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Re: Comments on draft-duerst-mailto-bis-04.txt, please

From: Mike Brown <mike@skew.org>
Date: Wed, 30 Jan 2008 19:45:23 -0700 (MST)
Message-Id: <200801310245.m0V2jNpw070778@chilled.skew.org>
To: "Michael A. Puls II" <shadow2531@gmail.com>
CC: Mike Brown <mike@skew.org>, uri@w3.org

Michael A. Puls II wrote:
> Browsers *may* show %40 as @ to the user in their status bar for a
> mailto link, but when it's passed to a mail client, the %40 will be
> left in tact (unless the browser decides to unencode the %40 before
> passing since rfc2368 doesn't say @ is reserved).

RFC 2368 may be silent, but RFC 3986/STD 66 says "@" is reserved. Scheme specs 
can't override thatt, but they can say whether the reserved characters have a 
reserved purpose (usually as a component delimiter) in that scheme. Martin's 
Internet-Draft implies that it does have a reserved purpose, as a separator 
between the addr-spec subcomponents. Therefore "%40" and "@" aren't 

What a browser displays and whether & how it passes the address to an email 
client isn't relevant. The point is just that AFAIK, when mailto URI 
processors, be they browsers or mailers or combinations thereof, encounter 
mailto:user%40example.org, they behave exactly the same as if it were written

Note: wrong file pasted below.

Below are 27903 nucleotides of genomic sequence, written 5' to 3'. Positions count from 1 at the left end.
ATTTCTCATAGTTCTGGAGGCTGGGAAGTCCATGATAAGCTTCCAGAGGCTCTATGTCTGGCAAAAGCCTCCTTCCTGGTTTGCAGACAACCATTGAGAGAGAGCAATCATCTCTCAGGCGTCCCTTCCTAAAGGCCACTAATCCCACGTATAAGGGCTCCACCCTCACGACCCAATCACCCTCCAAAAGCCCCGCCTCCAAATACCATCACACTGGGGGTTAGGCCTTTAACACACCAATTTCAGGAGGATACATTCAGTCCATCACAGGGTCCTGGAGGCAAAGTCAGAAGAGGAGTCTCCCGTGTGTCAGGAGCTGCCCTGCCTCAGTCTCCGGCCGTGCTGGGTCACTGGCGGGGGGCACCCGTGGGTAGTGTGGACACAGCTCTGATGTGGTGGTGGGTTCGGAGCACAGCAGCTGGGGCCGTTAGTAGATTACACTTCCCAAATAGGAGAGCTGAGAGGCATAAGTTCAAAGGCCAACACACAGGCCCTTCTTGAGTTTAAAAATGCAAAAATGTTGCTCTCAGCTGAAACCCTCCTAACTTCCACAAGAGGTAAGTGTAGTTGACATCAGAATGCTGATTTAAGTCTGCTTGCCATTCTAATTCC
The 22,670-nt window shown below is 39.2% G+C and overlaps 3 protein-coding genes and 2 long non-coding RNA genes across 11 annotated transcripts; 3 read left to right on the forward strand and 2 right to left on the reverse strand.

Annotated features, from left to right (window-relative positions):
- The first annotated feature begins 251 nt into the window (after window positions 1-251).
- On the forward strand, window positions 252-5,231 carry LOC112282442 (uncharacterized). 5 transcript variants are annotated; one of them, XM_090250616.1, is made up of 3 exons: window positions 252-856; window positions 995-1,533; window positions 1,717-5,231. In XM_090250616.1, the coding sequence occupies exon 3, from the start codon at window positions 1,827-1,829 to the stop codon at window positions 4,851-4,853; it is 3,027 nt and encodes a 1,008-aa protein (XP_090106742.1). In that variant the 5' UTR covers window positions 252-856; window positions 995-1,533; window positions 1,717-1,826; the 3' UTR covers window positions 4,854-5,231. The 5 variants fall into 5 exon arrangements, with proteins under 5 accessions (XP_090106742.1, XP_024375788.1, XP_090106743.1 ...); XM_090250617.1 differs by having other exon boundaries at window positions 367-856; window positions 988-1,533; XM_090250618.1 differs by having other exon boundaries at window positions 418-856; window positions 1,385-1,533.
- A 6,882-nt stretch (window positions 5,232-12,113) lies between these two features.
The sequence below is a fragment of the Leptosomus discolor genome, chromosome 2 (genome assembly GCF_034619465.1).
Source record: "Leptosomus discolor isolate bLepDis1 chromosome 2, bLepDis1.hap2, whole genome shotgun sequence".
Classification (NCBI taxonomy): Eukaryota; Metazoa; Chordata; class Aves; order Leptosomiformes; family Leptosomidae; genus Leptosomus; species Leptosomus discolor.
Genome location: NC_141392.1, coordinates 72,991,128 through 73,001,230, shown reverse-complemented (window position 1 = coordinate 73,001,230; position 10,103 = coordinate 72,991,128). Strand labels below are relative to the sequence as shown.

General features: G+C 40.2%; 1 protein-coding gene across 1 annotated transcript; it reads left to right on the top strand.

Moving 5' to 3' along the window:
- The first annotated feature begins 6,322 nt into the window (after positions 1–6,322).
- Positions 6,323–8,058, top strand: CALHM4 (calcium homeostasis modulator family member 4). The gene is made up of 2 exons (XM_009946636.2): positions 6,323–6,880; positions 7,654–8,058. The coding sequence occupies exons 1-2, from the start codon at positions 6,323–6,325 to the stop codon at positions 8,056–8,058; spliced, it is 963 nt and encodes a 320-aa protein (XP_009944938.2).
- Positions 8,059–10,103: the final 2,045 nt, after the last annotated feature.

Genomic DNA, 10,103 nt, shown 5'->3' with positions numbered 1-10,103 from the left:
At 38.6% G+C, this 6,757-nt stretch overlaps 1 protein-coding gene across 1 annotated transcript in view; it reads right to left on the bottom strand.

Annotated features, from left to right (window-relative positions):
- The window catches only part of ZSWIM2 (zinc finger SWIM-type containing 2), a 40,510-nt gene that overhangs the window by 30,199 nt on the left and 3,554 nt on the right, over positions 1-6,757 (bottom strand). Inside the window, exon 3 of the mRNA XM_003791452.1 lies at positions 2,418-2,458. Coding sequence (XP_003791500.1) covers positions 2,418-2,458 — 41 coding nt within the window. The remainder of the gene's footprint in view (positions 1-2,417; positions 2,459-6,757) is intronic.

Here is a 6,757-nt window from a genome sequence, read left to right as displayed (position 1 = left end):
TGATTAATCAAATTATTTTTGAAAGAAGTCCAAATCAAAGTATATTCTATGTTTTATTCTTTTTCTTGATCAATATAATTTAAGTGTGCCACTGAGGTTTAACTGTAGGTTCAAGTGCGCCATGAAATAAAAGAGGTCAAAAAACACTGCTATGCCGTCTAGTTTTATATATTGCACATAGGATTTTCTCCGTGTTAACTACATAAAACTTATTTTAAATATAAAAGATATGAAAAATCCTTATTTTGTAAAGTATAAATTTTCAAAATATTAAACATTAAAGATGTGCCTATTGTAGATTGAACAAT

If there weren't so much advice out there saying it's a good idea to obfuscate 
email addresses by percent-encoding the heck out of them, I wouldn't care as 
much that the I-D says nothing about scheme-based equivalence for such URIs. 

> So, I think @ in a mailto URI should be reserved and should be encoded
> as %40.

Hm, no. I'm pretty sure 'reserved' means it falls into the class of characters 
STD66 defines as 'reserved', and "@" does that already. As a member of that 
class, it can only be percent-encoded if it's being used for a purpose other 
than what it's reserved for, if it has a special purpose (which in a mailto 
URI it implicitly does!). Otherwise -- that is, if it's being used for its 
special purpose -- it has to be a literal "@". So it would not be proper to 
say the addr-spec subcomponent-separating "@" ever SHOULD be encoded as "%40".  
I just want there to be some acknowledgment of what happens when it is encoded 
that way by mistake.
Received on Thursday, 31 January 2008 02:46:19 UTC

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